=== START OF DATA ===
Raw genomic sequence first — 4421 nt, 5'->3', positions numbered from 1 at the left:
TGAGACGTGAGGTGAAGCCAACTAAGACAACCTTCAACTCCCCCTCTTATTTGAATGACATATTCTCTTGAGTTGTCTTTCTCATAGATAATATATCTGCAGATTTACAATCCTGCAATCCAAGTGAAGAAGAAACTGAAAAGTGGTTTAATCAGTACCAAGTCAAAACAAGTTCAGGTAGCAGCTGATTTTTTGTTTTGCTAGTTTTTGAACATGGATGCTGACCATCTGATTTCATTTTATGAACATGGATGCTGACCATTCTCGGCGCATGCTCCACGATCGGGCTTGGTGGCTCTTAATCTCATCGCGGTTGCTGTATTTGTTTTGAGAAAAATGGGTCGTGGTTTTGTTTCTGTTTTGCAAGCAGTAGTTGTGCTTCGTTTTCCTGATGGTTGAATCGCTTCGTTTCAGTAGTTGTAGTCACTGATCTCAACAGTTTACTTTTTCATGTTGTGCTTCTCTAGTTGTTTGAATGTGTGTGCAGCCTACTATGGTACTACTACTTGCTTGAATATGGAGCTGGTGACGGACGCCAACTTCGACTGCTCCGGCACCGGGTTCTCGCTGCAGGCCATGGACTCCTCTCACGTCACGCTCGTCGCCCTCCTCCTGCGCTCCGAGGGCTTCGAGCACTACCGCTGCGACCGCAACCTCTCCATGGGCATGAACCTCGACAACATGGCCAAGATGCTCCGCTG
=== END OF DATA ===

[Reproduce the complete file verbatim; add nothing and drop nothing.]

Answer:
Raw genomic sequence first — 4421 nt, 5'->3', positions numbered from 1 at the left:
TGAGACGTGAGGTGAAGCCAACTAAGACAACCTTCAACTCCCCCTCTTATTTGAATGACATATTCTCTTGAGTTGTCTTTCTCATAGATAATATATCTGCAGATTTACAATCCTGCAATCCAAGTGAAGAAGAAACTGAAAAGTGGTTTAATCAGTACCAAGTCAAAACAAGTTCAGGTAGCAGCTGATTTTTTGTTTTGCTAGTTTTTGAACATGGATGCTGACCATCTGATTTCATTTTATGAACATGGATGCTGACCATTCTCGGCGCATGCTCCACGATCGGGCTTGGTGGCTCTTAATCTCATCGCGGTTGCTGTATTTGTTTTGAGAAAAATGGGTCGTGGTTTTGTTTCTGTTTTGCAAGCAGTAGTTGTGCTTCGTTTTCCTGATGGTTGAATCGCTTCGTTTCAGTAGTTGTAGTCACTGATCTCAACAGTTTACTTTTTCATGTTGTGCTTCTCTAGTTGTTTGAATGTGTGTGCAGCCTACTATGGTACTACTACTTGCTTGAATATGGAGCTGGTGACGGACGCCAACTTCGACTGCTCCGGCACCGGGTTCTCGCTGCAGGCCATGGACTCCTCTCACGTCACGCTCGTCGCCCTCCTCCTGCGCTCCGAGGGCTTCGAGCACTACCGCTGCGACCGCAACCTCTCCATGGGCATGAACCTCGACAACATGGCCAAGATGCTCCGCTG